WHAT ARE YOU OBSESSED WITH? What question drives you? If curiosity gets you out of bed in the morning, what are you most curious about? If you're going to write a book, you need a question that you're going to want to keep asking yourself for months and months. It needs to be nearly metaphysical and possibly unanswerable. Even if it doesn't end up in your subtitle or back cover copy, what keeps you going is just as important as what everyone else wants to know. It may seem like a great idea to take only what you already know and dump it all into a book so others can learn your wisdom, but you know all the answers before you write the first word, you're going. Right reason: So someone will pay me to satisfy my curiosity. Wrong reason: So someone will pay me to satisfy their curiosity.
(This post originally appeared on LinkedIn.)

Monday, July 14, 2014

Happy Birthday Shelf Awareness!

In honor of the Shelf Awareness blog turning nine years old last week, we’ve compiled a short list of some key publishing industry newsletters that should be part of every professional ghost's daily information diet. These staple subscriptions about writing, selling, and producing your book are our must-reads for keeping abreast of what's happening in the publishing industry.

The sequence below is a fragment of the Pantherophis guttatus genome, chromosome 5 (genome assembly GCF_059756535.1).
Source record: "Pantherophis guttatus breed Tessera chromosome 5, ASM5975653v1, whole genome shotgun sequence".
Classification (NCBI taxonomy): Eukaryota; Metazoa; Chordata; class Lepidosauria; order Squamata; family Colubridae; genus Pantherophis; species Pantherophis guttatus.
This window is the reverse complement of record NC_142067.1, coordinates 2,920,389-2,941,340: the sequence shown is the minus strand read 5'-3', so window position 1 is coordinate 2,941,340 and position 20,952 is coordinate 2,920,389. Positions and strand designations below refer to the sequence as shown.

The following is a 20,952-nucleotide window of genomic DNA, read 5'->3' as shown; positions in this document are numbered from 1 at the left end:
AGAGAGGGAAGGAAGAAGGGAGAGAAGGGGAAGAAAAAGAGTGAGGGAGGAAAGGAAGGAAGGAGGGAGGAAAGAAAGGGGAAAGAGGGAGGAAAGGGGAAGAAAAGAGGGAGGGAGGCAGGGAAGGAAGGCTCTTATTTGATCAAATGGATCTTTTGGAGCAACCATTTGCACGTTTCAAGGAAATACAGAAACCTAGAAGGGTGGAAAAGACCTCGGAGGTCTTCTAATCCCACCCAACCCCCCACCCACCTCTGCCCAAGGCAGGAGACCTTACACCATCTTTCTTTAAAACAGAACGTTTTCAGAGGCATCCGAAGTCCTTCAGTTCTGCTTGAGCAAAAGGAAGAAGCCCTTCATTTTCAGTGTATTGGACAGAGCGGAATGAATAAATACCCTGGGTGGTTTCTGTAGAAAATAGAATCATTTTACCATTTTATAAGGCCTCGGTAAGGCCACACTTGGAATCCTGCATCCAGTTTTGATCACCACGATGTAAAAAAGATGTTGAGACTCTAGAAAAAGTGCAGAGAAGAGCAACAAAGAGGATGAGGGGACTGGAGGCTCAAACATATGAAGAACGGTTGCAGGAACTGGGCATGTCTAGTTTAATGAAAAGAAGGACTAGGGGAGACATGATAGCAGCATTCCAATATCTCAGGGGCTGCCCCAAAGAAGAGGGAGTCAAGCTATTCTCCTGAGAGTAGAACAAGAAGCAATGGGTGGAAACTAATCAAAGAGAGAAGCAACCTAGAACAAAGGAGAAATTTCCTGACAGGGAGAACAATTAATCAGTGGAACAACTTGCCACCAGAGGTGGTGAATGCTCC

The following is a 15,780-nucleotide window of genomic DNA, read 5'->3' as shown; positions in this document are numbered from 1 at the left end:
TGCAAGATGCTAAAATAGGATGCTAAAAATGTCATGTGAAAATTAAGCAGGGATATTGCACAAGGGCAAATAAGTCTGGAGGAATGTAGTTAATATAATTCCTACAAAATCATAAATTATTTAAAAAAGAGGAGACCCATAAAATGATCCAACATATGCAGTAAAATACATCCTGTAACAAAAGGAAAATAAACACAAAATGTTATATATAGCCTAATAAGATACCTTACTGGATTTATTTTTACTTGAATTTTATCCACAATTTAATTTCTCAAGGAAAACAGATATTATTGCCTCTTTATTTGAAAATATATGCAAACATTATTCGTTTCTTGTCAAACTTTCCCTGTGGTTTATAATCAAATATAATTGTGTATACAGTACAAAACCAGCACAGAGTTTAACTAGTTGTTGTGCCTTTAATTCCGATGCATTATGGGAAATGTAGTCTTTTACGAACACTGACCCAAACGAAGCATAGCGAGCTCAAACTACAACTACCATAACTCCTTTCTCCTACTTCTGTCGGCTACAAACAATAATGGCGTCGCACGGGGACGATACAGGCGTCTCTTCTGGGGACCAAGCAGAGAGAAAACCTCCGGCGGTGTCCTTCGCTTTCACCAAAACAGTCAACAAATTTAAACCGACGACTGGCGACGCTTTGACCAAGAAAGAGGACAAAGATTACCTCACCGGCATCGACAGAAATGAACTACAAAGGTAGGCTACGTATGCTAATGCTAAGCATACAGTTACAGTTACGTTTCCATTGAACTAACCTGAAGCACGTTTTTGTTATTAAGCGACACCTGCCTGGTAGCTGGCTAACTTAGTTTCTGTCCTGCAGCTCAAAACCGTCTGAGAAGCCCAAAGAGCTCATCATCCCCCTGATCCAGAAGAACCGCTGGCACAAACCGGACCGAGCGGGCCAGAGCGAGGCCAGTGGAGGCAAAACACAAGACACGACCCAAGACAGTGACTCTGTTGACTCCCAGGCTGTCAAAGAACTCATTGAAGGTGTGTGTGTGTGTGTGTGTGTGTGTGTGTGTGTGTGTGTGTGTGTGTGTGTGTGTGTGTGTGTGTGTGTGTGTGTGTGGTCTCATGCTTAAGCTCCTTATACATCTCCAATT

Writer’s Digest sends an array of emails discussing tutorials, conferences, and special offers. Some cost a small fee, but their free articles and posts on writing are just as handy.  

Galleycat by Mediabistro hase everything from new book deals, to topics trending on social media, to award winners.  They also dedicate a section to new job openings every day. With “the first word in the book publishing industry” as their tagline,  the Galleycat newsletter is useful to those who are curious about the insides of publishing.

Shelf Awareness offers two types of newsletters, one for readers and one for book trade professionals, delivered daily. This includes book store closings and opening, events nationwide, author news, and 25 books of the week chosen by industry insiders.

Publishers Lunch is shared with more than 40,000 publishing professionals every day. Key stories of the day from the professional trade book community, all neatly presented in one place.

What do you subscribe to? Let us know in the comments below!